10 haunted Scandinavian castles for glamorous ghosthunting

By Laura Hall
Ekenas Castle, Linkoping, Ostergotland, Sweden, 17th century

Photo: Getty

From Denmark to Finland, we round up the spookiest sites in the Nordics

Ghostly children, betrayed lovers and culturally-significant ghosts (Hamlet’s father, anyone?) roam the castles, graveyards and manor houses of Scandinavia. If you’re looking for a spine-tingling experience this Halloween, may we present these ghoulish spots, fit for glamorous ghost hunters.



Dragsholm Castle, North Zealand
This 880-year-old Relais & Chateau hotel has a Michelin-starred restaurant and plays host to guests and ghosts alike, including a noisy gang of poltergeists, a white lady, a grey lady and a wailing bishop. It’s said to be the most haunted castle in Europe, due to its extraordinary number of ghosts.

Photo: Kim Wyon

Another haunting spot, just outside Copenhagen, Kronborg Castle is most famous for being the setting for Shakespeare’s Hamlet, where the ghost of Hamlet’s father walks the ramparts and shares secrets. There are other ghosts here too, including ones who supposedly light candles and make things go bump in the night, plus a legendary character lurking in the caves below the castle, Holger Danske.

The recording of 'Hamlet at Elsinore' at Kronborg Castle, Denmark. The castle is where Shakespeare set the play and is the only version to have been shot there. Jo Maxwell Muller as Ophelia, 22nd September 1963

Jo Maxwell Muller as Ophelia in the 1963 recording of "Hamlet at Elsinore" at Kronborg Castle. Photo: Getty


Ghostly children playing with a ball on the stone staircase, elevators that move by themselves and handles that turn on doors unexpectedly are just a few of the spooky experiences staff and visitors have had in this haunted manor house built in the 1830s. That’s not even mentioning the blood stain on the flagstone floor that can’t be scrubbed away…

The world’s northernmost medieval castle is also one of its creepiest. Just one of its many ghosts is a Finnish maiden sentenced to death for falling in love with a Russian soldier, who subsequently betrayed her. Condemned for treason, she was buried alive in the courtyard walls.

Olavinlinna Castle Finland

A visit to Olavinlinna Castle in Savonlinna, established in 1475, comes with centuries of ghost stories. Photo: Getty.


This beautiful 17th century palace 30 minutes south of Stockholm is a hotel with a ghoulish difference. Some guests have heard a baby crying in the night - the ghost of a two-year-old boy, the son of the Count who built the castle, he who died hundreds of years ago.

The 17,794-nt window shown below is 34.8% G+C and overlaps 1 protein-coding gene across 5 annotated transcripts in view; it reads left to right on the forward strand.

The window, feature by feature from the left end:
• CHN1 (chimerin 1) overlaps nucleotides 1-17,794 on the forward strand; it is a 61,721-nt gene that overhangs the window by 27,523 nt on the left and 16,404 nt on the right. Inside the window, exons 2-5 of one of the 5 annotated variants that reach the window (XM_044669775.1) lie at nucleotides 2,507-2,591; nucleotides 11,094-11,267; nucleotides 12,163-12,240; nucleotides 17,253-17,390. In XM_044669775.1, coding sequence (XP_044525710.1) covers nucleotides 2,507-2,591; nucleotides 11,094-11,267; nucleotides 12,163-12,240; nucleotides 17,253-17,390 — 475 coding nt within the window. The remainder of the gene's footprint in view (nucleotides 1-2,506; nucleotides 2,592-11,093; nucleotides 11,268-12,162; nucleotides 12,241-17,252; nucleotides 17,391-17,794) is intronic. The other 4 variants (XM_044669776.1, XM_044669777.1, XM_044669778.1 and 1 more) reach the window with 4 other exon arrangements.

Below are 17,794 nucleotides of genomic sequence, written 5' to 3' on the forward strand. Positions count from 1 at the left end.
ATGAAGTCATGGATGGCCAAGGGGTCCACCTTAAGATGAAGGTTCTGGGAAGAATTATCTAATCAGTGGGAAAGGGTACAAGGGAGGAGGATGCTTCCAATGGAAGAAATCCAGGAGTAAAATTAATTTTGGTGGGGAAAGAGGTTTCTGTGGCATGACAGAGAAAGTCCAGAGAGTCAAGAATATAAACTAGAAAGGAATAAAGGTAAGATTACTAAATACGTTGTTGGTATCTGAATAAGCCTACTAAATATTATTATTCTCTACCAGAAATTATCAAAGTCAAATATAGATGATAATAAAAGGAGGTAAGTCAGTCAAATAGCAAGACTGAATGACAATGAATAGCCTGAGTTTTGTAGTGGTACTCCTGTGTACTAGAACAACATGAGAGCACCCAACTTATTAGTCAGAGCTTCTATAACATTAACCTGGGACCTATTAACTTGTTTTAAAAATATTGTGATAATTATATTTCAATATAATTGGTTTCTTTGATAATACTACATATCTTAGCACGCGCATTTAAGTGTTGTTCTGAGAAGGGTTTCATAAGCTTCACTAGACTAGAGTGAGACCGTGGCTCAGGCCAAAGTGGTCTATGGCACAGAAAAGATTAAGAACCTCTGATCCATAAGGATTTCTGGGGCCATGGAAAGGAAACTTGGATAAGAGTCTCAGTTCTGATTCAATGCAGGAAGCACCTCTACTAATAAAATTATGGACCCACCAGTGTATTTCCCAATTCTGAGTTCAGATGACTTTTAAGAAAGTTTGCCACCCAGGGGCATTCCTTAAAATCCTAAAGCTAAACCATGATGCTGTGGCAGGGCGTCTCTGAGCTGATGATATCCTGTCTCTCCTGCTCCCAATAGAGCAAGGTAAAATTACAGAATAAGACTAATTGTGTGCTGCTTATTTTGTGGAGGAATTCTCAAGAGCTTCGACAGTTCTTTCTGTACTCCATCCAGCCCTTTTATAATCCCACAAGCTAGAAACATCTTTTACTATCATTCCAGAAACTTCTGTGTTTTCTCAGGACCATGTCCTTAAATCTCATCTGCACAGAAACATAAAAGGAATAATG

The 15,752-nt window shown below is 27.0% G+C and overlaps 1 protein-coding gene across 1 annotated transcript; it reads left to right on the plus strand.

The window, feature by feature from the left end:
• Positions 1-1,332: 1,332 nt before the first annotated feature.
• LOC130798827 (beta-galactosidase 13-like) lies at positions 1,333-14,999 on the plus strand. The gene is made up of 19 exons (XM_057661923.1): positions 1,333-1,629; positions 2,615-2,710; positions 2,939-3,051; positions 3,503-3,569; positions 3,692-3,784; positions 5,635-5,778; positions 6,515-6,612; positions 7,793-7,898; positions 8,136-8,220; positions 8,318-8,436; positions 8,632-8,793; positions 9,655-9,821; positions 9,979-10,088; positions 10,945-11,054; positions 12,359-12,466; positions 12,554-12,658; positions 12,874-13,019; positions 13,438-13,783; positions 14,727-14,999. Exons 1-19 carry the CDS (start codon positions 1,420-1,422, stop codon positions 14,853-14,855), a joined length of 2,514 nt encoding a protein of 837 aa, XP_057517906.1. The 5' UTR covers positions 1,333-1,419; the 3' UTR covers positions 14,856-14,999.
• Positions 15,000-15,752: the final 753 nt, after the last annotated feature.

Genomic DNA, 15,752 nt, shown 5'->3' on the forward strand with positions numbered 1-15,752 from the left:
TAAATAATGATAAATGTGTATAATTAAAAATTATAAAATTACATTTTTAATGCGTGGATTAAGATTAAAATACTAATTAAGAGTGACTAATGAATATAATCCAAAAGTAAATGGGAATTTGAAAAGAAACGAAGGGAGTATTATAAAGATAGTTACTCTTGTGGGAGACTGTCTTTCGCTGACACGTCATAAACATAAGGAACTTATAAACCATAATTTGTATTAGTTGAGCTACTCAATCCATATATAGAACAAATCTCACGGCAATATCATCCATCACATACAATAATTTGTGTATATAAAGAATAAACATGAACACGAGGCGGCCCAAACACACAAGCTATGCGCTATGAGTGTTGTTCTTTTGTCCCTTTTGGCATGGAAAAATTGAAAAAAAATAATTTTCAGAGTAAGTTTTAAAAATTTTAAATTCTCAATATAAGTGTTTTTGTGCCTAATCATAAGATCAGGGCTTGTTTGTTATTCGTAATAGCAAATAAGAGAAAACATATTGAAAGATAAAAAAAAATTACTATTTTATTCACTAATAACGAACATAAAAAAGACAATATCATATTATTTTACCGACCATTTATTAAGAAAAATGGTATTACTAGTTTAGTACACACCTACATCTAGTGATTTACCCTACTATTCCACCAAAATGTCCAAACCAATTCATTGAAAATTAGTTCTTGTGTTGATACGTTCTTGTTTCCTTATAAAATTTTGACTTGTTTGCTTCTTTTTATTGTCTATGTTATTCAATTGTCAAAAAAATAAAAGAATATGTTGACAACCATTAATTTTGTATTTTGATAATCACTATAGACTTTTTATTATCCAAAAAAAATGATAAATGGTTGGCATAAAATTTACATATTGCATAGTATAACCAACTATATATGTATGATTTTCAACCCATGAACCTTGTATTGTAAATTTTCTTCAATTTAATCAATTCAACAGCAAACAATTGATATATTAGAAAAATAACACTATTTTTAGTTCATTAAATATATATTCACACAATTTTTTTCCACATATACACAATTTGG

Photo: Häringe slott

One of Sweden’s best preserved 17th century castles, Ekenäs has a secret, walled-in room that has never been open. Said to contain a farm boy who was walled up alive, the room has never been opened because legend says there will be a terrible disaster in the castle and for the owners if it is.

Ekenas Castle, Linkoping, Ostergotland, Sweden, 17th century

Ekeäs Castle in Linköping has a secret room that has never been opened. Photo: Getty.


Iceland’s most notorious haunted house, best known for being the meeting place of Ronald Reagan and Mikhail Gorbachev, is haunted by the ghost of a young woman who poisoned herself and subsequently appears pleading and crying in the night. In the 1950s, the English ambassador who lived here was so tormented by bumps in the night that he requested the property be sold.

Höfði hofdi house

Photo: Getty

In long dark nights in an otherworldly landscape, supernatural stories of Iceland and its nature take a very different turn. A little south of Selfoss in the south of Iceland, Draugasetrið or the Ghost Center is the perfect spot if you want to find out more about Iceland’s spooky stories, along with folk tales about elves and the hidden people.


Photo: @ghostoficeland


Make a beeline for The Blue Room at this beautiful Sunnmøre hotel for a ghostly experience - a servant girl had a doomed love affair with a married officer staying at this hotel hundreds of years ago, and she can still be heard lamenting his death today.

Photo: Hotel Union Øye

This Oslo castle was a prison for some of Norway’s most notorious criminals until the 1950s with punishments including physical labour and severe discipline. Small wonder then, that you might hear whispers and scratching along the fortress hallways, or even a sensation of being pushed, as you walk through it.

Akershus Slott, Oslo's medieval castle and fortress

Akershus fortress, once a prison for Norway's most notorious criminals. Photo: Getty.